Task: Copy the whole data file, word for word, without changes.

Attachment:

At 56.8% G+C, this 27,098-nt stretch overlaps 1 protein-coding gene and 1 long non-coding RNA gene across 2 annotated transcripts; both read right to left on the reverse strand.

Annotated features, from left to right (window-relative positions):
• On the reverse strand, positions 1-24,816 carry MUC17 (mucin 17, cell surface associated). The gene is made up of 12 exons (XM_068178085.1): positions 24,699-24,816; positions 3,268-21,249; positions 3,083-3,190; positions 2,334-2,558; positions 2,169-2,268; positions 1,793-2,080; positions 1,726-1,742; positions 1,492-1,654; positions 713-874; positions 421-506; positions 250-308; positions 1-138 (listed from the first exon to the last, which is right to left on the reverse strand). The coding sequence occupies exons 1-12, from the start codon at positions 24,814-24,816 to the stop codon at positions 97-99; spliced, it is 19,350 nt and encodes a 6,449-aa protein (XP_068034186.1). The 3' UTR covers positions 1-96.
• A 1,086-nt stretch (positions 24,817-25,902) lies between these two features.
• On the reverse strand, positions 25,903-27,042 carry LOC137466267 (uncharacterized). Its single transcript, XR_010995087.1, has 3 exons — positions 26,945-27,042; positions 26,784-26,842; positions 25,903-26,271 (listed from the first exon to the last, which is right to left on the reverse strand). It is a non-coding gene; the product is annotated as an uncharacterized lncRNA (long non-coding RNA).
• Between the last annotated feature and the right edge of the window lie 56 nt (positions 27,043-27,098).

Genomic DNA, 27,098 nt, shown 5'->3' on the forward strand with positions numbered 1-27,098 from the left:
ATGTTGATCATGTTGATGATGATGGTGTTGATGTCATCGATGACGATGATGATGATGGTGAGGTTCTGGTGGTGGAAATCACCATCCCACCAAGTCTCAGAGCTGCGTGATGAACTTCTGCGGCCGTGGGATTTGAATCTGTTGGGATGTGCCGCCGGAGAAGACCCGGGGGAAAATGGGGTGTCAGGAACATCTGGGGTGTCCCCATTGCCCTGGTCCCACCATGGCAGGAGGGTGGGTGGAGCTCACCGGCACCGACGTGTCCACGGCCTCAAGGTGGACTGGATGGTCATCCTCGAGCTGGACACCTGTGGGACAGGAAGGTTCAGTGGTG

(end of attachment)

At 56.8% G+C, this 27,098-nt stretch overlaps 1 protein-coding gene and 1 long non-coding RNA gene across 2 annotated transcripts; both read right to left on the reverse strand.

Annotated features, from left to right (window-relative positions):
• On the reverse strand, positions 1-24,816 carry MUC17 (mucin 17, cell surface associated). The gene is made up of 12 exons (XM_068178085.1): positions 24,699-24,816; positions 3,268-21,249; positions 3,083-3,190; positions 2,334-2,558; positions 2,169-2,268; positions 1,793-2,080; positions 1,726-1,742; positions 1,492-1,654; positions 713-874; positions 421-506; positions 250-308; positions 1-138 (listed from the first exon to the last, which is right to left on the reverse strand). The coding sequence occupies exons 1-12, from the start codon at positions 24,814-24,816 to the stop codon at positions 97-99; spliced, it is 19,350 nt and encodes a 6,449-aa protein (XP_068034186.1). The 3' UTR covers positions 1-96.
• A 1,086-nt stretch (positions 24,817-25,902) lies between these two features.
• On the reverse strand, positions 25,903-27,042 carry LOC137466267 (uncharacterized). Its single transcript, XR_010995087.1, has 3 exons — positions 26,945-27,042; positions 26,784-26,842; positions 25,903-26,271 (listed from the first exon to the last, which is right to left on the reverse strand). It is a non-coding gene; the product is annotated as an uncharacterized lncRNA (long non-coding RNA).
• Between the last annotated feature and the right edge of the window lie 56 nt (positions 27,043-27,098).

Genomic DNA, 27,098 nt, shown 5'->3' on the forward strand with positions numbered 1-27,098 from the left:
ATGTTGATCATGTTGATGATGATGGTGTTGATGTCATCGATGACGATGATGATGATGGTGAGGTTCTGGTGGTGGAAATCACCATCCCACCAAGTCTCAGAGCTGCGTGATGAACTTCTGCGGCCGTGGGATTTGAATCTGTTGGGATGTGCCGCCGGAGAAGACCCGGGGGAAAATGGGGTGTCAGGAACATCTGGGGTGTCCCCATTGCCCTGGTCCCACCATGGCAGGAGGGTGGGTGGAGCTCACCGGCACCGACGTGTCCACGGCCTCAAGGTGGACTGGATGGTCATCCTCGAGCTGGACACCTGTGGGACAGGAAGGTTCAGTGGTG